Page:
Now just imagine if Donnie Dumbshit wanted to cut funding to organizations like the CDC and NIH. But what kind of fucking MORON would do something like that?? Oh, yeah, I forgot....

    But, you know, "TDS".
    TwentyFiveFortyFive

  12. #42
    Turbanator Senior Contributor Double Edge's Avatar
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    ^yes, yes, blame the govt is the MO these days. Here's one that generated a lot of heartburn in China. The headline was racist according to their foreign office. Came out Feb 02

    China Is the Real Sick Man of Asia | WSJ (op-ed) | Feb 03 2020

    His argument is essentially had the govt been more proactive then the virus would not have spread as fast. Is that a credible argument when they did not even know what the heck they were dealing with to start ??

    Its financial markets may be even more dangerous than its wildlife markets.

    By Walter Russell Mead
    Feb. 3, 2020 6:47 pm ET

    The mighty Chinese juggernaut has been humbled this week, apparently by a species-hopping bat virus. While Chinese authorities struggle to control the epidemic and restart their economy, a world that has grown accustomed to contemplating China’s inexorable rise was reminded that nothing, not even Beijing’s power, can be taken for granted.

    We do not know how dangerous the new coronavirus will be. There are signs that Chinese authorities are still trying to conceal the true scale of the problem, but at this point the virus appears to be more contagious but considerably less deadly than the pathogens behind diseases such as Ebola or SARS—though some experts say SARS and coronavirus are about equally contagious.

    China’s initial response to the crisis was less than impressive. The Wuhan government was secretive and self-serving; national authorities responded vigorously but, it currently appears, ineffectively. China’s cities and factories are shutting down; the virus continues to spread. We can hope that authorities succeed in containing the epidemic and treating its victims, but the performance to date has shaken confidence in the Chinese Communist Party at home and abroad. Complaints in Beijing about the U.S. refusing entry to noncitizens who recently spent time in China cannot hide the reality that the decisions that allowed the epidemic to spread as far and as fast as it did were all made in Wuhan and Beijing.

    The likeliest economic consequence of the coronavirus epidemic, forecasters expect, will be a short and sharp fall in Chinese economic growth rates during the first quarter, recovering as the disease fades. The most important longer-term outcome would appear to be a strengthening of a trend for global companies to “de-Sinicize” their supply chains. Add the continuing public health worries to the threat of new trade wars, and supply-chain diversification begins to look prudent.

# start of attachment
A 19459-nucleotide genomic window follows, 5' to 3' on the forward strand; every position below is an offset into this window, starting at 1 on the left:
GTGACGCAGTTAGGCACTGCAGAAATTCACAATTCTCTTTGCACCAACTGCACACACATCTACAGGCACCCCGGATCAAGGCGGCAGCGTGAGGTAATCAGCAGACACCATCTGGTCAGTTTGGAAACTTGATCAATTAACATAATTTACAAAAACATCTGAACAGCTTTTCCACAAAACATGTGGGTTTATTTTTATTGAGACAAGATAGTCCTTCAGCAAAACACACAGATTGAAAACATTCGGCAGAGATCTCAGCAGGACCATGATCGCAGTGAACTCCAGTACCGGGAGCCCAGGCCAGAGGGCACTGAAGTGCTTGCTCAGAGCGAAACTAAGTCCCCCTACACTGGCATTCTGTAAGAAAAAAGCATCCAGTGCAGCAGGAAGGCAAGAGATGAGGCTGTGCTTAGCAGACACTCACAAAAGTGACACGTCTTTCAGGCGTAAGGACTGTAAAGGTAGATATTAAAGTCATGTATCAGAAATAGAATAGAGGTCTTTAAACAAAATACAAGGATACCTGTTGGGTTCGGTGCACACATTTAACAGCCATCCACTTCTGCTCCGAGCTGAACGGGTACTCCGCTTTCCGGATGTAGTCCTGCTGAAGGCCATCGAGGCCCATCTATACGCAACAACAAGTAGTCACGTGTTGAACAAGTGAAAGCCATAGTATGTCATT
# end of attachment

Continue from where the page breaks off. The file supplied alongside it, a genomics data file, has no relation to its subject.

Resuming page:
Events like the coronavirus epidemic, and its predecessors—such as SARS, Ebola and MERS—test our systems and force us to think about the unthinkable. If there were a disease as deadly as Ebola and as fast-spreading as coronavirus, how should the U.S. respond? What national and international systems need to be in place to minimize the chance of catastrophe on this scale?

    Epidemics also lead us to think about geopolitical and economic hypotheticals. We have seen financial markets shudder and commodity prices fall in the face of what hopefully will be a short-lived disturbance in China’s economic growth. What would happen if—perhaps in response to an epidemic, but more likely following a massive financial collapse—China’s economy were to suffer a long period of even slower growth? What would be the impact of such developments on China’s political stability, on its attitude toward the rest of the world, and to the global balance of power?

    China’s financial markets are probably more dangerous in the long run than China’s wildlife markets. Given the accumulated costs of decades of state-driven lending, massive malfeasance by local officials in cahoots with local banks, a towering property bubble, and vast industrial overcapacity, China is as ripe as a country can be for a massive economic correction. Even a small initial shock could lead to a massive bonfire of the vanities as all the false values, inflated expectations and misallocated assets implode. If that comes, it is far from clear that China’s regulators and decision makers have the technical skills or the political authority to minimize the damage—especially since that would involve enormous losses to the wealth of the politically connected.